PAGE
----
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With traditional DBs, I'm used to minimizing round trips and data transfer, so with XTDB I've found myself working to craft a single, complete, yet minimal, pull query to traverse all the relationships I need to fulfill an operation (in particular, analyzing a GraphQL request to see which relationships and fields are being asked for and constructing exactly the right pull query to serve it). Given the local-index model though, I'm curious if that effort is warranted, and if it would be much different performance-wise to just lazily call (xt/entity) at the time I need to traverse each relationship?


Should a query's follow-up queries vanish into the woodwork, silently and unobtrusively furnishing whatever you need? A work-of-art along such lines was Datomic's Entity API, wherein an entity's member accessors retrieved linked entities, upon the first request for them. The Pull API came later to Datomic.


I don’t really go out of my way to minimize “round trips”, I like being able to break things into functions that make sense and reuse them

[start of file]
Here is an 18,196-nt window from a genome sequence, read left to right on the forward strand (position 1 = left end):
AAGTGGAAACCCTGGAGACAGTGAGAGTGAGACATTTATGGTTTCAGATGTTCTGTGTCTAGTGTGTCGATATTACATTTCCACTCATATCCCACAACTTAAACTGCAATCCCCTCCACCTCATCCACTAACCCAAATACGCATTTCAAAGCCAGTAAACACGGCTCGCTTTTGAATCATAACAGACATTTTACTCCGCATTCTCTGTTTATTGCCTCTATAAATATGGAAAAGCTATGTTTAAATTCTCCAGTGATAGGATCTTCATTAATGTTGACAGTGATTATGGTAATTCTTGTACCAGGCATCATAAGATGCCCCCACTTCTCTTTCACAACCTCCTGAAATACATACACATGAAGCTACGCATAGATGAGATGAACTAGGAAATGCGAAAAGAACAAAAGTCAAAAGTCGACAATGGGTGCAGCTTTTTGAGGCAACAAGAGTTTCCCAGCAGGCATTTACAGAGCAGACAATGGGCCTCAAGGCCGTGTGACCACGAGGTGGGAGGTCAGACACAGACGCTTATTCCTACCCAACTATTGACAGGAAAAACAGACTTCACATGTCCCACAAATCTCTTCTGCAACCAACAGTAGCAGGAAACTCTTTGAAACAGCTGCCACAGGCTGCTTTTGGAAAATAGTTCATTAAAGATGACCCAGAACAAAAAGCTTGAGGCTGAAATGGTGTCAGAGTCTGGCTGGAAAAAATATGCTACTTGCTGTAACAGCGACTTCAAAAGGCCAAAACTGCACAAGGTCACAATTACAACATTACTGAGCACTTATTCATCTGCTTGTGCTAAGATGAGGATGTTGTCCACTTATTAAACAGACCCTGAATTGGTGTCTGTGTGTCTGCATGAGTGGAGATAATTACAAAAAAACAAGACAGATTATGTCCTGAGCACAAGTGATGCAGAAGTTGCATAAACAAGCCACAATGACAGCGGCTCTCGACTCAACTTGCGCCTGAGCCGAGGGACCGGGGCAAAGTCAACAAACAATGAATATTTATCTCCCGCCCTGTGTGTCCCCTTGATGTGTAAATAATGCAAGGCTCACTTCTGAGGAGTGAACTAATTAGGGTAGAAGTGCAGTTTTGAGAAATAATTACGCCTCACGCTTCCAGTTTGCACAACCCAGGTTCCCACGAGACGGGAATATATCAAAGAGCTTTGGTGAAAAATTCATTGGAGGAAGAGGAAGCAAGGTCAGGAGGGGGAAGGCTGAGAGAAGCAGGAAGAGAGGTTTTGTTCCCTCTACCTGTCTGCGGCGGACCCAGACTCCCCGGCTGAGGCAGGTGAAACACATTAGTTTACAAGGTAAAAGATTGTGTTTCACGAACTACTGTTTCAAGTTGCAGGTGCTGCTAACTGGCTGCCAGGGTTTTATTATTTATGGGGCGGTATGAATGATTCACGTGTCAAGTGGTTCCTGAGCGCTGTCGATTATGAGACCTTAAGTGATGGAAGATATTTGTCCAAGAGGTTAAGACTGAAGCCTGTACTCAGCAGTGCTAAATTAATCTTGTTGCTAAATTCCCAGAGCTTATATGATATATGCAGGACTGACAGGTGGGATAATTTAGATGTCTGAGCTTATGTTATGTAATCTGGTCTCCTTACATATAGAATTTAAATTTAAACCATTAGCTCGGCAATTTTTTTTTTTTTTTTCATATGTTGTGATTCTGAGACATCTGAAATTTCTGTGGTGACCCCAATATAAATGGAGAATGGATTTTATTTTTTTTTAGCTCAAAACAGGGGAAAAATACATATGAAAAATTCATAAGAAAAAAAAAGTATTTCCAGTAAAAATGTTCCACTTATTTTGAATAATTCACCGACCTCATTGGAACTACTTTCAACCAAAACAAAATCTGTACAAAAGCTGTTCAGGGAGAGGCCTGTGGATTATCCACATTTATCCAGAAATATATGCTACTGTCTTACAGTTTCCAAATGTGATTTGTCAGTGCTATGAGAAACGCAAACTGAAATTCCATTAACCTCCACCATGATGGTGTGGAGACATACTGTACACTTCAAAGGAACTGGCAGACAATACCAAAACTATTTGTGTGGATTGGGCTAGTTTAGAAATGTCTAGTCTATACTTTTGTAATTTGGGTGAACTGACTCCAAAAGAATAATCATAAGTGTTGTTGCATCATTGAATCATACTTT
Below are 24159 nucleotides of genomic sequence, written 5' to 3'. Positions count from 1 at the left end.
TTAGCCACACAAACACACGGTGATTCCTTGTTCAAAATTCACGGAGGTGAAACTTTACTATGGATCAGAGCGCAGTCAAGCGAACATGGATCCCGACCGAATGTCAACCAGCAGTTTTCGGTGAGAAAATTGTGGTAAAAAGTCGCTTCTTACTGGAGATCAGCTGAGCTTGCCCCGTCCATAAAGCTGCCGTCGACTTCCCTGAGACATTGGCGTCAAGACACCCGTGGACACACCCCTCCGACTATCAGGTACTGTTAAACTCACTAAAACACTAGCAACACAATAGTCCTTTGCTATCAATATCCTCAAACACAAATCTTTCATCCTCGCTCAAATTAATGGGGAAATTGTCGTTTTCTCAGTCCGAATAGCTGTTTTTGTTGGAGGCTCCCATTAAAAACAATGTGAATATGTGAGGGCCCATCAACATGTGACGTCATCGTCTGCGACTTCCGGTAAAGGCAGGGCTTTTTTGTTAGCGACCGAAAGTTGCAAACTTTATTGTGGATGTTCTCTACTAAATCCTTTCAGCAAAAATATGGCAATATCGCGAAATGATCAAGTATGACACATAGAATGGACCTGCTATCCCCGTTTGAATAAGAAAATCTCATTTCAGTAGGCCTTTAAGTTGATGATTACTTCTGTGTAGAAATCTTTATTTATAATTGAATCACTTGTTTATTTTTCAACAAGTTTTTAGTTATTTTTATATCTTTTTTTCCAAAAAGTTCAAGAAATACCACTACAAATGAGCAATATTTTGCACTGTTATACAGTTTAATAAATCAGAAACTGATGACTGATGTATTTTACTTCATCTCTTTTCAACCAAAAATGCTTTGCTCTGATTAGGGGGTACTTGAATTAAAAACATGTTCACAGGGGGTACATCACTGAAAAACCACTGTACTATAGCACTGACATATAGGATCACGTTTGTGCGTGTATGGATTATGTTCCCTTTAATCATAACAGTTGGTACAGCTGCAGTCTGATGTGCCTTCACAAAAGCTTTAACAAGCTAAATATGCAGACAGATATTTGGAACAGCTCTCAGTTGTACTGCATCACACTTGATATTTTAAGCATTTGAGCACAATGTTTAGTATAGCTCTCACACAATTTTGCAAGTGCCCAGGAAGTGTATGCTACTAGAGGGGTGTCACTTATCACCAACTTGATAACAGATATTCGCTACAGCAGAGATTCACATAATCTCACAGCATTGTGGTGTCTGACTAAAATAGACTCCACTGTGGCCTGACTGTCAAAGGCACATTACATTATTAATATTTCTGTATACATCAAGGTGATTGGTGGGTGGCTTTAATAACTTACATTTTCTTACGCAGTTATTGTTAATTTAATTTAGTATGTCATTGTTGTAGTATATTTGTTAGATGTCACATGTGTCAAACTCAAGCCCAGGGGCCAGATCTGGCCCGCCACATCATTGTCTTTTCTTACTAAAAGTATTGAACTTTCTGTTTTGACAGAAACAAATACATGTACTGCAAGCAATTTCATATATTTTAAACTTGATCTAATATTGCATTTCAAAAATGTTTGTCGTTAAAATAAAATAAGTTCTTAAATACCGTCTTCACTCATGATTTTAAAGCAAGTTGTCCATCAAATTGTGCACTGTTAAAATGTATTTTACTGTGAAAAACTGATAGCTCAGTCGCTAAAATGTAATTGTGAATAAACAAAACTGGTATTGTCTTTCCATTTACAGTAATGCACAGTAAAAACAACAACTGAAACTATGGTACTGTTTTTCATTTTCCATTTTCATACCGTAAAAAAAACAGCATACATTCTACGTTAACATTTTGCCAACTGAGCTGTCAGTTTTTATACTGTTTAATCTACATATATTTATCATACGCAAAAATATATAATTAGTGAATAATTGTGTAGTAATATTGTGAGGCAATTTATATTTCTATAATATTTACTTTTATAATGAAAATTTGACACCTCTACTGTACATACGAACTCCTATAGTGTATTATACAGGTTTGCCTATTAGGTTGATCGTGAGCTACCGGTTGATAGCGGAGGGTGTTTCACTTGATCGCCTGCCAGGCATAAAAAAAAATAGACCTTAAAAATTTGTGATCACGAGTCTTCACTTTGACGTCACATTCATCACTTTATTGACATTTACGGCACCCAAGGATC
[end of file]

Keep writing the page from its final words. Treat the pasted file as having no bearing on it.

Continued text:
typically my query functions take a db as the first parameter, so they will have the same basis and xt/open-db should speed up multiple requests as per docs, but I haven’t done any measurements


I don't think it's a bad idea to aim for constructing big monolithic queries, however the performance can be harder to reason about and retain granular control over. That said, all database software should inherently attempt to gradually improve query planning (e.g. using data statistics) and execution (e.g. using data parallelism) over time, such that big monolithic queries could eventually run more efficiently than even the most carefully hand-optimised Clojure - we're certainly moving the XT engine in that direction over time. The advice to use open-db (per thread) is definitely the best way to regain the caching benefits of doing everything in a monolithic query.